Slam Poetry Brings New Voices to Claremont

Slam poets Michelle Jackson and Mae Ramirez came to the 5Cs as part of an effort by Frank Sanchez PO ’13 to bring slam poetry to Claremont. The 5C Slam Poetry Kickoff event was on Wednesday, Oct. 24, and several Pomona College students performed their own work in a short open mic before the professional poets took the stage.

Sanchez’s thesis in gender and women’s studies focuses on slam poetry not only as an art form, but as a subculture.

“I’m looking at how spoken word disrupts our normal notion of community,” Sanchez said.

Beyond studying and immersing himself in slam poetry, Sanchez is looking to make spoken word a more integrated form of performance here at the 5Cs. The afternoon before Jackson and Ramirez performed, the poets facilitated a writing workshop called “Truth or Dare: Baring Yourself through Poetry.”

This theme carried into their performance. The first poem Jackson performed was entitled “Theater of War: My Parent’s Divorce in Three Acts.” Throughout the night, both Jackson and Ramirez addressed themes like family, cultural identity, violence, painful relationships and body image.

Their language was both raw and relatable. Audience members cringed as Jackson described a love affair with an ex-Marine. There were murmurs of appreciation as Ramirez praised her Mexican mother, and declared that “in her warm, fat, forever nestle for nine months, the love for her culture ran so fast through her veins that it crossed the finish line with me into this American world.”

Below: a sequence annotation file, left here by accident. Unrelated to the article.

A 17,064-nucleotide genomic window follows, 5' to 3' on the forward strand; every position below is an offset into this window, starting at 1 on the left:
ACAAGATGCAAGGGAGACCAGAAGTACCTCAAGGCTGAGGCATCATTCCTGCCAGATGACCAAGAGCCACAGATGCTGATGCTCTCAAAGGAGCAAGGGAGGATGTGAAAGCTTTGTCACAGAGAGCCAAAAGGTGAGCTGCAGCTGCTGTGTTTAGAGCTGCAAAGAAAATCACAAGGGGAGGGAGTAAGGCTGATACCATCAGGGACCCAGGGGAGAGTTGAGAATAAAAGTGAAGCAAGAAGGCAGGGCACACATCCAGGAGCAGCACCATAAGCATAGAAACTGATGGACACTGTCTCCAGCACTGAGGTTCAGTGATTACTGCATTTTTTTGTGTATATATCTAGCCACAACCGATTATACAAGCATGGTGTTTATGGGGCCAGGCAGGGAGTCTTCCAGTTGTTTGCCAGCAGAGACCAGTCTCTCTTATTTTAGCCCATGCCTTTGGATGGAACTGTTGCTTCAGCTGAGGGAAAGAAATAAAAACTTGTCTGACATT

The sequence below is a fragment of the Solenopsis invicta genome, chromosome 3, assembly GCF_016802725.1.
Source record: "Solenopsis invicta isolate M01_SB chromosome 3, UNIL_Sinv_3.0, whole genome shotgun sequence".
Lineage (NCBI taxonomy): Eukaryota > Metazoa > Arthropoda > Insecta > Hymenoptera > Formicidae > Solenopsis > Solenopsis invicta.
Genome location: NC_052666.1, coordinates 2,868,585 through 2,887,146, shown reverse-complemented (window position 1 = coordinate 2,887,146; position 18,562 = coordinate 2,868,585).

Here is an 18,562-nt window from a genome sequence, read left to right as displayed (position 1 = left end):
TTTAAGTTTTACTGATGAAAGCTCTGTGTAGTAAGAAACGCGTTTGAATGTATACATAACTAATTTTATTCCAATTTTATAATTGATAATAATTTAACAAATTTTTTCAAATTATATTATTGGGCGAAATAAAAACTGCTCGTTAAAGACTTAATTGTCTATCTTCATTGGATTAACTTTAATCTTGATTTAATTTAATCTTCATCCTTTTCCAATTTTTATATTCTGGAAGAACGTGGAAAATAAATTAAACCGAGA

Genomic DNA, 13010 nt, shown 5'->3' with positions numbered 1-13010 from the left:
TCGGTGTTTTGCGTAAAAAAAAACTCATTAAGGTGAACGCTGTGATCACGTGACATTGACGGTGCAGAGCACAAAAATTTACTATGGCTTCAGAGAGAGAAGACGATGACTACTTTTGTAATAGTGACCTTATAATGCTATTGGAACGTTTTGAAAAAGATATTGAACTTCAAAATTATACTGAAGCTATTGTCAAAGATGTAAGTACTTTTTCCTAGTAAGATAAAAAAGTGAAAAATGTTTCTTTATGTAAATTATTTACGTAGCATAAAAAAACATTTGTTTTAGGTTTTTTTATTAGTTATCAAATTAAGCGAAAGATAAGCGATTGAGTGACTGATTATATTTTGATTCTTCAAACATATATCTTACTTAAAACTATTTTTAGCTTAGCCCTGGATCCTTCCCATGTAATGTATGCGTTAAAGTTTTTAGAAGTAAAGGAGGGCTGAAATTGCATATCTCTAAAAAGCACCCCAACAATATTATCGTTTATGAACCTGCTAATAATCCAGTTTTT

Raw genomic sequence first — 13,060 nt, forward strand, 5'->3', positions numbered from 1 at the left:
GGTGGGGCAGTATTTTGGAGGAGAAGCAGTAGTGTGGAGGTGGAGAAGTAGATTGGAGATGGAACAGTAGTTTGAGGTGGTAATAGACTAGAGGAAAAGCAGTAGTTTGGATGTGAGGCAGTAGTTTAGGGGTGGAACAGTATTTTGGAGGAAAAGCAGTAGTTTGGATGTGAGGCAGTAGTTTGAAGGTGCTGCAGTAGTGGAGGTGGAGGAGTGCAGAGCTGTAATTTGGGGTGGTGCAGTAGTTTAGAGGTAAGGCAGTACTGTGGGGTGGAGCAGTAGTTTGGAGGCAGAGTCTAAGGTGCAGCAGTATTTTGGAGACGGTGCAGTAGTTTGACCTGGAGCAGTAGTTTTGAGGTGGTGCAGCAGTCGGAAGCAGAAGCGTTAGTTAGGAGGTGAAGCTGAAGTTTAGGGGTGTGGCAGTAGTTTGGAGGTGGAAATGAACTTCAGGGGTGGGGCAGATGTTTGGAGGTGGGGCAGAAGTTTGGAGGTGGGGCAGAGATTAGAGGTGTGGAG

Ramirez praised honesty and clarity as some of the most important characteristics of slam poetry.

“I also love really good figurative language,” Ramirez said. “A lot of poems address the same big themes. Everyone has a love poem. But when people find good, surprising metaphors to describe these same big themes, they can make them new again.”

Jackson and Ramirez met through mutual friends, and realized they had both attended the same college at different times. Both had participated on slam teams. With their shared passion for poetry, they went on to found Duende! Long Beach in August 2011.

Duende! is a grassroots community arts organization providing a variety of mentoring and performance opportunity to youth in the Long Beach area. Within the organization, Jackson and Ramirez co-coach a youth slam team, consisting of six powerful voices all under the age of 19. This team competed in Brave New Voices, a national youth slam competition.

With Duende!, the women used spoken word as a form of social outreach to encourage youth in their community. This is just one of the many functions of the spoken word culture, all of which Sanchez addresses in his thesis.

Only a handful of students performed at the introductory open mic, but Sanchez seemed encouraged by the turnout.

“It’s always great to see people come out just to hear the poetry,” Ramirez said.

If students are interested in joining the spoken word movement here at the Claremont Colleges, they should check out 5Cs Out Loud, a writing circle that meets on Thursdays, and stay tuned for upcoming events and performances.

For those looking to try their hand at slam poetry, Jackson and Ramirez had simple advice.

“The best slam poems aren’t actually slam poems,” Jackson said. “They’re usually just great pieces of writing that somebody learned to perform very well.”

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